Genetic characterization of seoul hantavirus originated from norway rats (Rattus norvegicus) captured in Belgium.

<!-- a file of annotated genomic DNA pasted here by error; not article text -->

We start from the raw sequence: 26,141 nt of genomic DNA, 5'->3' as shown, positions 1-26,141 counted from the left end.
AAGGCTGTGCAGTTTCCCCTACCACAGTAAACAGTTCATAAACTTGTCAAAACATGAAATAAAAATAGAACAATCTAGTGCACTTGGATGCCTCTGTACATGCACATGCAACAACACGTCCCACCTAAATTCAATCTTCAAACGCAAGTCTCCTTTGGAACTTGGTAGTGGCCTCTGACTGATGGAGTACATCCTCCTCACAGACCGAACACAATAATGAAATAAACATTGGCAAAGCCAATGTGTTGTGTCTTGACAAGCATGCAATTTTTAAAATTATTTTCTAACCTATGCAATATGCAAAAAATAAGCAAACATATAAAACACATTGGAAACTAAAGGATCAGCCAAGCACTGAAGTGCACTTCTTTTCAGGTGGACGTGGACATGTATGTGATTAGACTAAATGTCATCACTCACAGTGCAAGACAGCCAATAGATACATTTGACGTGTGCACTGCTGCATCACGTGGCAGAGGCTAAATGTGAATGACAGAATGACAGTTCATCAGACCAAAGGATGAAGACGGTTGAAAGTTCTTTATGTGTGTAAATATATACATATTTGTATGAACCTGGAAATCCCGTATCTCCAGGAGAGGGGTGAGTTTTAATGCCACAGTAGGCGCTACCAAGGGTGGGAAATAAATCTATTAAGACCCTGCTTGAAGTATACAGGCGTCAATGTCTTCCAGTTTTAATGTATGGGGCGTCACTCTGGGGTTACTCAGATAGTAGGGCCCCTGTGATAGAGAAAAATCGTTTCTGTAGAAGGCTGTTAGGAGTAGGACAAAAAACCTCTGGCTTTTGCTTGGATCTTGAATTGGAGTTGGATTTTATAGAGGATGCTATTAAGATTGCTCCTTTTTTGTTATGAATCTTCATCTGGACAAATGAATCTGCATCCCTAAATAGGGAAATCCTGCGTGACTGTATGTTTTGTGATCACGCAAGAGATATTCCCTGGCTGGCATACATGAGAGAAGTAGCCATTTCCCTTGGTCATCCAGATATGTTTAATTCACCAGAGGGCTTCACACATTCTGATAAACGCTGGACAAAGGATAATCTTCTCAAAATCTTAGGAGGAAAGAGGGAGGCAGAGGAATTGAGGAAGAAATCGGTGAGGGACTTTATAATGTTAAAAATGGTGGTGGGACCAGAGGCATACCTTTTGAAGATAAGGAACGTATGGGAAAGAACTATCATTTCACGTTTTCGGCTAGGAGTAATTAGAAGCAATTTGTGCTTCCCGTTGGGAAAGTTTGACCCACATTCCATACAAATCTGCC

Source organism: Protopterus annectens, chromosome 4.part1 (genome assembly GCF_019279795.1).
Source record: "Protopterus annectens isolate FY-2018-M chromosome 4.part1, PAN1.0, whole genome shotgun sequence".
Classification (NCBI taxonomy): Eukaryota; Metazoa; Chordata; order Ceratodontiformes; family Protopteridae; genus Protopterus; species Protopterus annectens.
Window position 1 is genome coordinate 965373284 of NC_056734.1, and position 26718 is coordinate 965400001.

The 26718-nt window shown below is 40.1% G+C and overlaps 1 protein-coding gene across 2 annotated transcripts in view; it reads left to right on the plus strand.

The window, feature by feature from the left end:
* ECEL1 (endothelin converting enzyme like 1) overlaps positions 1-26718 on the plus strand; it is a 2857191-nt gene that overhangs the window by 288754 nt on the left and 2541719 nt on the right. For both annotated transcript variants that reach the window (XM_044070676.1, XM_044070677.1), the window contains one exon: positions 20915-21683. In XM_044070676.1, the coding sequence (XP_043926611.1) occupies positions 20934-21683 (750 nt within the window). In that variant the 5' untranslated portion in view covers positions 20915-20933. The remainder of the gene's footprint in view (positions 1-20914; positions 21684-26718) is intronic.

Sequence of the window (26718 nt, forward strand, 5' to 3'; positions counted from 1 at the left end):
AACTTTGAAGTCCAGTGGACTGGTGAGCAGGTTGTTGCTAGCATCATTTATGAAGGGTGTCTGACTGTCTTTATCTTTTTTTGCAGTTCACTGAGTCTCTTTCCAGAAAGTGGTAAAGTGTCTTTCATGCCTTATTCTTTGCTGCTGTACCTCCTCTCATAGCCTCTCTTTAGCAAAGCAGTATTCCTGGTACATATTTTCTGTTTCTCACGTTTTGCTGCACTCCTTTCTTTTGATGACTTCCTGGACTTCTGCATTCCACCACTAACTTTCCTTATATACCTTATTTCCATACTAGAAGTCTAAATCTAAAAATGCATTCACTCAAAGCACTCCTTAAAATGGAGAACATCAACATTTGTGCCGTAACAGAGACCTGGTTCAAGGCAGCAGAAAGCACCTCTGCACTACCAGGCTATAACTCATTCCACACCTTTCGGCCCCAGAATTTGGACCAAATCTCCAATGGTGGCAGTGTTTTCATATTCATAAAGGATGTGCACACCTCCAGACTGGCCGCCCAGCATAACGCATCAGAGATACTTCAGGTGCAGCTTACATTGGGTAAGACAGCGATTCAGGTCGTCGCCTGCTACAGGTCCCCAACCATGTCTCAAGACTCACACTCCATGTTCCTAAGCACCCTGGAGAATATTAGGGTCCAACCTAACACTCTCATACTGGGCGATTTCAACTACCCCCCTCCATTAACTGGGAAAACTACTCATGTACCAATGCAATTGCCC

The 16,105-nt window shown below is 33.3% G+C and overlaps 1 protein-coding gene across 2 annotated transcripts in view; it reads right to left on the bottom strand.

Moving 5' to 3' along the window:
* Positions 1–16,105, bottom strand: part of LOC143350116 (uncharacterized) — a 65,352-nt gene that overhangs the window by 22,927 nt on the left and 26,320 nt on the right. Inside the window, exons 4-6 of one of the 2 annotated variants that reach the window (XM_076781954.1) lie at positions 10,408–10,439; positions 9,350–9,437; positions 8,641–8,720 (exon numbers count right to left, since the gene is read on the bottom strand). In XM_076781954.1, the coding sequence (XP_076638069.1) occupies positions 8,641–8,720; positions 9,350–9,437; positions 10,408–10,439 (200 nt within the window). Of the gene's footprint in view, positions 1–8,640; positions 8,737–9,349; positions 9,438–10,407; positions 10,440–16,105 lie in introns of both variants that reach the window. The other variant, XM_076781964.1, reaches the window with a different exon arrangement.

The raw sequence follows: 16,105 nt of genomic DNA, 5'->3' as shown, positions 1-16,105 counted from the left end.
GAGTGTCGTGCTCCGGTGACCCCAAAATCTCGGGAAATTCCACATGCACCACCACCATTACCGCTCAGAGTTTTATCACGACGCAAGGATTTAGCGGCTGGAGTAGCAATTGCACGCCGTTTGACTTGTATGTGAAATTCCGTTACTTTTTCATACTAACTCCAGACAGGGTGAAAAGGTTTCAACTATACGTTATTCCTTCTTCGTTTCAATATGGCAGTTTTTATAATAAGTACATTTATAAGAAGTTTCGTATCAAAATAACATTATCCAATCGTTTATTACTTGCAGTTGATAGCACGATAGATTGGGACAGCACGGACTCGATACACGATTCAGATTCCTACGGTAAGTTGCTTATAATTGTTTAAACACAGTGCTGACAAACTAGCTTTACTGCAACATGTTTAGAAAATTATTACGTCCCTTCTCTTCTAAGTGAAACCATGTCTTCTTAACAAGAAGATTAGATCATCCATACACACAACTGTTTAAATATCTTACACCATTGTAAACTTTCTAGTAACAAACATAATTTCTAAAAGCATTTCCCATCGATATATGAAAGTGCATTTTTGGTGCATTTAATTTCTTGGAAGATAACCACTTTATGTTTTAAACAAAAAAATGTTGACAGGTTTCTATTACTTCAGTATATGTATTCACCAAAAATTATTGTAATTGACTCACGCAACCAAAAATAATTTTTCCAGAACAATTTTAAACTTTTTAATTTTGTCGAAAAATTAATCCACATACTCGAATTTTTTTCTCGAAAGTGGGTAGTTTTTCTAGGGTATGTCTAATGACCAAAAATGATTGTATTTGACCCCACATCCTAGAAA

Hantaviruses (genus Hantavirus, family Bunyaviridae) cause hemorrhagic fever with renal syndrome (HFRS) in Eurasia and hantavirus (cardio)pulmonary syndrome (HCPS) in the Americas. So far, in Europe, four pathogenic hantaviruses have been found, often in co-circulation: Puumala virus (PUUV), Dobrava virus (DOBV), Saaremaa virus (SAAV), and Seoul virus (SEOV). Of those, only PUUV was found in Belgium. Recently, in our search for hantaviruses in the Flanders region of Belgium we collected genetic and serological evidence for the presence of SEOV virus in local brown rats. In this article, the results of (phylo)genetic analysis of wild-type SEOV strain from the Flanders are presented. The analysis based on the complete S segment sequence and also partial M- and L-segment sequences revealed that the Belgian SEOV strain was related most closely to strains from France, Indonesia, Japan, Singapore, Cambodia (those associated with the species Rattus norvegicus) and Vietnam. Such a clustering was in perfect agreement with the results of direct sequence comparison and suggested the same evolutionary history for all three genome segments of the Belgian SEOV strain (i.e., no reassortment of genome segments). So far, SEOV has been found in two European countries, France and Belgium, and there is every reason to believe that the area of the virus distribution in Europe is not restricted to those countries. J. Med. Virol. 84: 1298-1303, 2012. © 2012 Wiley Periodicals, Inc. Copyright © 2012 Wiley Periodicals, Inc.